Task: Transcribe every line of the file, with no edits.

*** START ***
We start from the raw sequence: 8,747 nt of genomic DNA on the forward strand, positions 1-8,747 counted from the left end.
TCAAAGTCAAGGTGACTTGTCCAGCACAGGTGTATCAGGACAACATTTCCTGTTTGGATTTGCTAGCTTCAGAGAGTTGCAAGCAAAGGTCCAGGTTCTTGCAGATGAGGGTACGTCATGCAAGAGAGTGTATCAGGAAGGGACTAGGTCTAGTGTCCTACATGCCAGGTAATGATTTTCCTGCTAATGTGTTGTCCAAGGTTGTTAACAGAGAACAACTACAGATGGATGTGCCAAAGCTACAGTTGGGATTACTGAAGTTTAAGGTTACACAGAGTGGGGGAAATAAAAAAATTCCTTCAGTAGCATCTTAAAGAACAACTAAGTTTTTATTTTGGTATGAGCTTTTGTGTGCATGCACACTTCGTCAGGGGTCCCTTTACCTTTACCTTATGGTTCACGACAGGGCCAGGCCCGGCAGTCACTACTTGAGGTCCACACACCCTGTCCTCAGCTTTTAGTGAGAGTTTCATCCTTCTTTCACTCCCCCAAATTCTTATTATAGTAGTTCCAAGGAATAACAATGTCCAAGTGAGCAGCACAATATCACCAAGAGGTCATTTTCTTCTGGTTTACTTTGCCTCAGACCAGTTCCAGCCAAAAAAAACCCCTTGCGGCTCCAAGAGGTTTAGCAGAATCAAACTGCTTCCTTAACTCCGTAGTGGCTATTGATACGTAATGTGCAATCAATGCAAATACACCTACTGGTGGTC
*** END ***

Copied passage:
We start from the raw sequence: 8,747 nt of genomic DNA on the forward strand, positions 1-8,747 counted from the left end.
TCAAAGTCAAGGTGACTTGTCCAGCACAGGTGTATCAGGACAACATTTCCTGTTTGGATTTGCTAGCTTCAGAGAGTTGCAAGCAAAGGTCCAGGTTCTTGCAGATGAGGGTACGTCATGCAAGAGAGTGTATCAGGAAGGGACTAGGTCTAGTGTCCTACATGCCAGGTAATGATTTTCCTGCTAATGTGTTGTCCAAGGTTGTTAACAGAGAACAACTACAGATGGATGTGCCAAAGCTACAGTTGGGATTACTGAAGTTTAAGGTTACACAGAGTGGGGGAAATAAAAAAATTCCTTCAGTAGCATCTTAAAGAACAACTAAGTTTTTATTTTGGTATGAGCTTTTGTGTGCATGCACACTTCGTCAGGGGTCCCTTTACCTTTACCTTATGGTTCACGACAGGGCCAGGCCCGGCAGTCACTACTTGAGGTCCACACACCCTGTCCTCAGCTTTTAGTGAGAGTTTCATCCTTCTTTCACTCCCCCAAATTCTTATTATAGTAGTTCCAAGGAATAACAATGTCCAAGTGAGCAGCACAATATCACCAAGAGGTCATTTTCTTCTGGTTTACTTTGCCTCAGACCAGTTCCAGCCAAAAAAAACCCCTTGCGGCTCCAAGAGGTTTAGCAGAATCAAACTGCTTCCTTAACTCCGTAGTGGCTATTGATACGTAATGTGCAATCAATGCAAATACACCTACTGGTGGTC